Growing Highly Skilled Engineers for a High-Tech Workforce

Authored by By Richard Nyberg

Ho Chi Minh City, Vietnam—Just as Vietnam eyes prospects for high-tech economic growth, USAID has launched a partnership between U.S. academia and industry and Vietnam’s technical schools to enhance the quality of engineering education at the latter.

For the three-year, publicprivate Higher Engineering Education Alliance Program, Arizona State University (ASU), Portland State University, and U.S. IT giant Intel will serve as trainers and mentors for Vietnam’s top technical universities and its education ministry in the areas of electrical and mechanical engineering curricula and instruction.

Playing a key coordination role, USAID is also providing $850,000 to leverage $1.5 million from Intel and $175,000 from ASU.

“This program will result in a more highly educated and motivated faculty using cutting edge curricula,” said U.S. Ambassador Michael W. Michalak. “They will train bright and successful engineers who will help Vietnam reach its rightful place in the global economy.”

According to Rick Howarth, general manager of Intel Products Vietnam, countries that lead in innovation have excellent higher education systems and strong alliances between academia and industry. He said the program seeks to “develop a new generation of graduates who are intellectually curious enough to ask questions that no one else has thought to ask, creative enough to attempt new ways of doing existing work, and who are bold enough to challenge the status quo.”

Electronics manufacturing represents about 5 percent of Vietnamese exports, which have traditionally been dominated by rice, coffee, fish, clothing, and petroleum. The Ministry of Education and Training, however, has placed a higher priority on technical education, seeking to boost enrollment of engineering students from 21 percent to 35 percent by 2020. Responding to these plans for better science and technology graduates, university partners, guided by USAID and Intel, recruit and train engineering professors from Vietnamese universities, develop curricula, and increase collaboration between universities and industry.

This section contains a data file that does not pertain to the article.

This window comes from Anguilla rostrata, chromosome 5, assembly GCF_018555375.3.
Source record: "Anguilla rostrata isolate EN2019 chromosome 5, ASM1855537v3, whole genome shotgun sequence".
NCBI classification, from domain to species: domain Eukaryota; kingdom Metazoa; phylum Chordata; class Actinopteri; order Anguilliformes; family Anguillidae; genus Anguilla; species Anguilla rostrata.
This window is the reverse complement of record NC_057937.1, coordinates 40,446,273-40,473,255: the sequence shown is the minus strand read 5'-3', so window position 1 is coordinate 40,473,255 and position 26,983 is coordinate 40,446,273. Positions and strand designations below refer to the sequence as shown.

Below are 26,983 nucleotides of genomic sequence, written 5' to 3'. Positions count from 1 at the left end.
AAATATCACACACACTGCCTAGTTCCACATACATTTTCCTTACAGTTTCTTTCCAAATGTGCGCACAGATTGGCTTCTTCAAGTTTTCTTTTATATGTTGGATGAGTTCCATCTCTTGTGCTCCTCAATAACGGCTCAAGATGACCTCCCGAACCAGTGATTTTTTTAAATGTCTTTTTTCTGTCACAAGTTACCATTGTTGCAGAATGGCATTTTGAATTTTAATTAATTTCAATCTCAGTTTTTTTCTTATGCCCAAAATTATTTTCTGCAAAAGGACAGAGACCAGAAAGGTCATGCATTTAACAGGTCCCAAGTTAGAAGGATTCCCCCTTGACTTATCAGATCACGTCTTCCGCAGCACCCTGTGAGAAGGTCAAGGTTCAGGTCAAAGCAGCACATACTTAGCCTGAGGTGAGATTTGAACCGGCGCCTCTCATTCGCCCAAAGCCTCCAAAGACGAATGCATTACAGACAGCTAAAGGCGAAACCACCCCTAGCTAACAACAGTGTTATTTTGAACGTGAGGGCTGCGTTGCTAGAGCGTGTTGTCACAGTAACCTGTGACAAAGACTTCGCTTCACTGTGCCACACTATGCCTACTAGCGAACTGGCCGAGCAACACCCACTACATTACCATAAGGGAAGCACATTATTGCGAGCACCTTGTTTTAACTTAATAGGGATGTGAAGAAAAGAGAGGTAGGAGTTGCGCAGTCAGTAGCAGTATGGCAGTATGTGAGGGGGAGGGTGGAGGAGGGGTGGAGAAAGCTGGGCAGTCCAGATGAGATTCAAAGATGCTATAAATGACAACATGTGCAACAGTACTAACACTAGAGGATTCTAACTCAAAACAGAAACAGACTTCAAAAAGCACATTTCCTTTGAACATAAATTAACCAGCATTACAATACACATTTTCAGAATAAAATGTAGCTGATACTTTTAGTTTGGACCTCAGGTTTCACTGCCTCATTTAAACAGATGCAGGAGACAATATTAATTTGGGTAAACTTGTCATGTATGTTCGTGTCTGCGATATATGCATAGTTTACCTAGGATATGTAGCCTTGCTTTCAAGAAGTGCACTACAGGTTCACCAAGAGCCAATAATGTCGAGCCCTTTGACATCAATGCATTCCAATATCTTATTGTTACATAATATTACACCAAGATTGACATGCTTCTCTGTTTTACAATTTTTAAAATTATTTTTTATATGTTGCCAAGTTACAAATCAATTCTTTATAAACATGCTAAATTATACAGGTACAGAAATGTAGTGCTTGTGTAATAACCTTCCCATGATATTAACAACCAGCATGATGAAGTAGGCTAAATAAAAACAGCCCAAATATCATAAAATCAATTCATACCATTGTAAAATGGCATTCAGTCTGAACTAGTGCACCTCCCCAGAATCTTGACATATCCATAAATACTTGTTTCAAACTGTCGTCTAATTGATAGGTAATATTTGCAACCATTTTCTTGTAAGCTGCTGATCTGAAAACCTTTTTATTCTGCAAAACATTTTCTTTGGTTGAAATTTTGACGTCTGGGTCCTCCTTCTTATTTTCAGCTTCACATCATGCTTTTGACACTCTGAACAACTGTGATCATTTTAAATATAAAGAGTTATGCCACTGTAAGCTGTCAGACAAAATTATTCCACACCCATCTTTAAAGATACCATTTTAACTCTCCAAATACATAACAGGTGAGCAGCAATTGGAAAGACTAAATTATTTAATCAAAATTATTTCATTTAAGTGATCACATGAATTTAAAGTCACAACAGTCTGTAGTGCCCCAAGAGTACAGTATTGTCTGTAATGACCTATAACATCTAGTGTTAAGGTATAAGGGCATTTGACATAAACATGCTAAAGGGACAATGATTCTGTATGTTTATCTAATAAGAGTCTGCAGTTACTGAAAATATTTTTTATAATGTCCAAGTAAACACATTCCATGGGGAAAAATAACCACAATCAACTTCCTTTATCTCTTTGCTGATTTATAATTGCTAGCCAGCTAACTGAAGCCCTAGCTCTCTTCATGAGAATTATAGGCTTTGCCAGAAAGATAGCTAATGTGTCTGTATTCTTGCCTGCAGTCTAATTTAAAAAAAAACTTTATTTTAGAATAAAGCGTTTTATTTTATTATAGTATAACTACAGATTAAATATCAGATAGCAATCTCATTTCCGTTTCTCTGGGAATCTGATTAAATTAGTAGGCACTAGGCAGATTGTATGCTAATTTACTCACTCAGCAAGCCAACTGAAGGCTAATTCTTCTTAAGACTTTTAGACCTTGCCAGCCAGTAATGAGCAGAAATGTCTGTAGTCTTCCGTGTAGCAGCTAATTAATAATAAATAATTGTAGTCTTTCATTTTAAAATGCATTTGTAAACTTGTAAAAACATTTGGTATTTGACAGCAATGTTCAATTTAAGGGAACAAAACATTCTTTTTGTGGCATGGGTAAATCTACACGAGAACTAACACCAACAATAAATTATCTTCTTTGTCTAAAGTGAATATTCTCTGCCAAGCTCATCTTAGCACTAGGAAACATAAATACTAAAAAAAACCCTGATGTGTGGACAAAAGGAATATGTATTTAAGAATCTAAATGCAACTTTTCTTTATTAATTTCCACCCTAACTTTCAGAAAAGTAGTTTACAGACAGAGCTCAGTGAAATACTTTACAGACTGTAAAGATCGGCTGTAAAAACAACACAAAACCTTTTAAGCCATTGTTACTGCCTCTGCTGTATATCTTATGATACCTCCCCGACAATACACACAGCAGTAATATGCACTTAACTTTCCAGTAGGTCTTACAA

The first group of 25 Vietnamese faculty members, coming from an array of technical schools, returned in August after a six-week training program at ASU’s Ira A. Fulton School of Engineering. One recently returned professor is Pham Bach Duong, deputy dean of the faculty of mechanical engineering at the Ho Chi Minh City University of Technical Education.

“I observed the ways of organizing, using, and maintaining lab equipment effectively. I also learned about the methods to promote innovative, creative, and critical thinking as well as intellectual abilities such as business communication skills and leadership,” he said. “We really want such kind of programs for our next generation in Vietnam to help the universities to grow and to contribute to the development of the country.”

At ASU, the faculty focused on skills ranging from designing hands-on experiments for engineering labs, problem solving, and data analysis to English, communications, and teamwork. At the Aug. 24 ceremony to formalize the agreement between USAID, ASU and Intel, Vu Dinh Thanh, rector of Ho Chi Minh City University of Technology, said it was “truly the honor of our university to be a partner in the project.” He said his institution places “top priority on expanding its relationship with industry and community.”

Since returning to Vietnam, faculty participants began working on proposals to implement internationally accredited engineering curriculum at each of their universities—the second phase of the program. Intel is providing innovation grants to develop and expand instructional improvement projects and funding to enhance engineering laboratories in Vietnam. In addition, the company will lead a private sector coalition to help Vietnamese universities better engage with the private sector.

Vietnamese faculty will be mentored by faculty from ASU and Portland State University as they develop their projects. In each of the three years after completing the technical training and mentoring, they will launch instructional projects that will be monitored and evaluated for faculty and student performance.

ASU will also work to expand the current alliance to include more private sector partners and deeper government participation; and if the alliance proves successful, more Vietnamese universities will become partners.

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